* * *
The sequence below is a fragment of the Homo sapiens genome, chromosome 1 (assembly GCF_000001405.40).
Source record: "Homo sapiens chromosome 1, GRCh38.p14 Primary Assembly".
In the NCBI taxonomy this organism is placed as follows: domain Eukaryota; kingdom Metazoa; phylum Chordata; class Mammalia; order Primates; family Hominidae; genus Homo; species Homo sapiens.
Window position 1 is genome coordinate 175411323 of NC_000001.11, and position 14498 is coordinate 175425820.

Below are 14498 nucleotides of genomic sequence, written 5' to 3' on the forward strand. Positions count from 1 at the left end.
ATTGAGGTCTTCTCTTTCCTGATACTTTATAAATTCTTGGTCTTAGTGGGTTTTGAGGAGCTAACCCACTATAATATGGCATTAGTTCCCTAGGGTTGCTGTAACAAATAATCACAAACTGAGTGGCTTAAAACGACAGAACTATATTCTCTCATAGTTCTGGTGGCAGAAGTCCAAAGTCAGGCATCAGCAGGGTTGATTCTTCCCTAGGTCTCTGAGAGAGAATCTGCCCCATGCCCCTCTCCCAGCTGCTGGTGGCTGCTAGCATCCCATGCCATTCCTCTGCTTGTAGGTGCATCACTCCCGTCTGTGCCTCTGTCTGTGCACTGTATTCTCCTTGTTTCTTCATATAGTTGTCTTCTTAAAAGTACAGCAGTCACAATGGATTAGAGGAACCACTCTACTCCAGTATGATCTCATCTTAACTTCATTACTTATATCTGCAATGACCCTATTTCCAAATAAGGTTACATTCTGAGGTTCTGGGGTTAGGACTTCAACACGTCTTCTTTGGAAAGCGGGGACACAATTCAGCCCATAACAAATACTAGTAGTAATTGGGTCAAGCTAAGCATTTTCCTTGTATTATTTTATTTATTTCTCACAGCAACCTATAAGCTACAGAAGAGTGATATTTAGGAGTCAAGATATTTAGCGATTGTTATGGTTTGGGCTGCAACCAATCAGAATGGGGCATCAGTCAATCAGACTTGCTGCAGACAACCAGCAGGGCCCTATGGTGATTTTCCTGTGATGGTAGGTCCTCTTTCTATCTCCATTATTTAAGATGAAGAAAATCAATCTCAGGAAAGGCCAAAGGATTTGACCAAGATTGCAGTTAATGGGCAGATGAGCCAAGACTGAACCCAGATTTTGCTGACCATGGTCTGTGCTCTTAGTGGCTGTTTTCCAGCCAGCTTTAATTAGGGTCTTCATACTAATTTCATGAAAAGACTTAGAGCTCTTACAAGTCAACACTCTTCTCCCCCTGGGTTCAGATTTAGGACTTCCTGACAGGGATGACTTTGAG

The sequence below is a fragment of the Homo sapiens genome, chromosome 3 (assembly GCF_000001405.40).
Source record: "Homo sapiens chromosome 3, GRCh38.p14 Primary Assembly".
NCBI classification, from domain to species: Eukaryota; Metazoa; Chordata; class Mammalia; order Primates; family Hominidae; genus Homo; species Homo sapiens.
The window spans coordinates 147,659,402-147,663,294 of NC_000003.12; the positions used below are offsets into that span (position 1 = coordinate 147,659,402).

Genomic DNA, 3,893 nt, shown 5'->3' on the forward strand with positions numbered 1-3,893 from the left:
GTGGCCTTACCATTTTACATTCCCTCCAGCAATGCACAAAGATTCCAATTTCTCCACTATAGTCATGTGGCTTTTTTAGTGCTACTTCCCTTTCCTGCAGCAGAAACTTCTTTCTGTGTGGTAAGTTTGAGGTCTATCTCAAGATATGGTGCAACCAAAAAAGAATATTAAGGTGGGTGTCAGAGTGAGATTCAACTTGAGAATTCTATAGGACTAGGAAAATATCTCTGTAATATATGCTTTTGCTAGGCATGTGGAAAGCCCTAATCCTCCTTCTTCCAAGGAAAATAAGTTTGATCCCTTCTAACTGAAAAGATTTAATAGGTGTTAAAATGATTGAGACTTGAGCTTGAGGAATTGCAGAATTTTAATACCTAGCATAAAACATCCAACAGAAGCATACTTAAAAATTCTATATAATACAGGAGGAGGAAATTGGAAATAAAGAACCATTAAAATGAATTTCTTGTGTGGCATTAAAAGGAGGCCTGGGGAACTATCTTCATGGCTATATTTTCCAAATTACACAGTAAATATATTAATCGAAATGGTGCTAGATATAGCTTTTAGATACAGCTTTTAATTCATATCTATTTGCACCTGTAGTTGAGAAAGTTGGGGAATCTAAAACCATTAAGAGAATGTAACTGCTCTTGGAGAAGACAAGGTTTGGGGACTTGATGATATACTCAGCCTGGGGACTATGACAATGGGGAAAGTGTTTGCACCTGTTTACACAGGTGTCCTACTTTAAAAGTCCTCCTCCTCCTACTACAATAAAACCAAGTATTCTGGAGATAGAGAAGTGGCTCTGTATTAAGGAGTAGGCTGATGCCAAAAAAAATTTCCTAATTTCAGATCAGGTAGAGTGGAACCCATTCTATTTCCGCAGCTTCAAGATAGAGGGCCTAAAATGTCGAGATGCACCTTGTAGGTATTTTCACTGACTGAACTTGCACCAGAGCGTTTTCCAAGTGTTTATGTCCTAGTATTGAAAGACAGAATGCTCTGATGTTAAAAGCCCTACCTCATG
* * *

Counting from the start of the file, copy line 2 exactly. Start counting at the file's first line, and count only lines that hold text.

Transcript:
Source record: "Homo sapiens chromosome 1, GRCh38.p14 Primary Assembly".